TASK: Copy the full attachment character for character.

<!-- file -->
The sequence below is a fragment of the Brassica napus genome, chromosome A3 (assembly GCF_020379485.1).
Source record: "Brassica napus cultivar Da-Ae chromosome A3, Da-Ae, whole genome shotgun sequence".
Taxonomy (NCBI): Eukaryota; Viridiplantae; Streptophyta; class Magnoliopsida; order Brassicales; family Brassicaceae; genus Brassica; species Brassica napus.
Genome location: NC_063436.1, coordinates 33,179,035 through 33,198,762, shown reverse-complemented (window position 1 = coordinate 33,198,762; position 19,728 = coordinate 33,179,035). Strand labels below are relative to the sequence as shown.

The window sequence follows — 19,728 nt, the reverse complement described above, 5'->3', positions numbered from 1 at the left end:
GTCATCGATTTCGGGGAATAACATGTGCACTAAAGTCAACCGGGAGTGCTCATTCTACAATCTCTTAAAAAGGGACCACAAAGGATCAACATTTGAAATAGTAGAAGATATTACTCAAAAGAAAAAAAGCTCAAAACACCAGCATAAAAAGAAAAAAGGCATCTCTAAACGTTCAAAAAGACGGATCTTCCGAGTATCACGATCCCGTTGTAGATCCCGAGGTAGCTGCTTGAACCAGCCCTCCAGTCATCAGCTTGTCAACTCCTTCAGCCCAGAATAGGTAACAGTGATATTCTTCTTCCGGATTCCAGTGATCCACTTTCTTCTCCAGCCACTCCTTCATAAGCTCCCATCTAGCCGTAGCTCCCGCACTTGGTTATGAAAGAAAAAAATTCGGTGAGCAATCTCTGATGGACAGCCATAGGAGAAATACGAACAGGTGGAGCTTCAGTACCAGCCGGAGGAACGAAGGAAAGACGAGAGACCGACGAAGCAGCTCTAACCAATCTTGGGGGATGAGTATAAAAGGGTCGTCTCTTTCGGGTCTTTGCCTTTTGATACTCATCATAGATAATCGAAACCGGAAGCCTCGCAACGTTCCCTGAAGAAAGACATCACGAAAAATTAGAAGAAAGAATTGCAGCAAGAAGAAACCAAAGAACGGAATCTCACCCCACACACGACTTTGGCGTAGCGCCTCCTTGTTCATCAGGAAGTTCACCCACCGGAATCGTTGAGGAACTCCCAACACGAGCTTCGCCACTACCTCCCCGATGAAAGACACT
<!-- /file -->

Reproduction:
The sequence below is a fragment of the Brassica napus genome, chromosome A3 (assembly GCF_020379485.1).
Source record: "Brassica napus cultivar Da-Ae chromosome A3, Da-Ae, whole genome shotgun sequence".
Taxonomy (NCBI): Eukaryota; Viridiplantae; Streptophyta; class Magnoliopsida; order Brassicales; family Brassicaceae; genus Brassica; species Brassica napus.
Genome location: NC_063436.1, coordinates 33,179,035 through 33,198,762, shown reverse-complemented (window position 1 = coordinate 33,198,762; position 19,728 = coordinate 33,179,035). Strand labels below are relative to the sequence as shown.

The window sequence follows — 19,728 nt, the reverse complement described above, 5'->3', positions numbered from 1 at the left end:
GTCATCGATTTCGGGGAATAACATGTGCACTAAAGTCAACCGGGAGTGCTCATTCTACAATCTCTTAAAAAGGGACCACAAAGGATCAACATTTGAAATAGTAGAAGATATTACTCAAAAGAAAAAAAGCTCAAAACACCAGCATAAAAAGAAAAAAGGCATCTCTAAACGTTCAAAAAGACGGATCTTCCGAGTATCACGATCCCGTTGTAGATCCCGAGGTAGCTGCTTGAACCAGCCCTCCAGTCATCAGCTTGTCAACTCCTTCAGCCCAGAATAGGTAACAGTGATATTCTTCTTCCGGATTCCAGTGATCCACTTTCTTCTCCAGCCACTCCTTCATAAGCTCCCATCTAGCCGTAGCTCCCGCACTTGGTTATGAAAGAAAAAAATTCGGTGAGCAATCTCTGATGGACAGCCATAGGAGAAATACGAACAGGTGGAGCTTCAGTACCAGCCGGAGGAACGAAGGAAAGACGAGAGACCGACGAAGCAGCTCTAACCAATCTTGGGGGATGAGTATAAAAGGGTCGTCTCTTTCGGGTCTTTGCCTTTTGATACTCATCATAGATAATCGAAACCGGAAGCCTCGCAACGTTCCCTGAAGAAAGACATCACGAAAAATTAGAAGAAAGAATTGCAGCAAGAAGAAACCAAAGAACGGAATCTCACCCCACACACGACTTTGGCGTAGCGCCTCCTTGTTCATCAGGAAGTTCACCCACCGGAATCGTTGAGGAACTCCCAACACGAGCTTCGCCACTACCTCCCCGATGAAAGACACT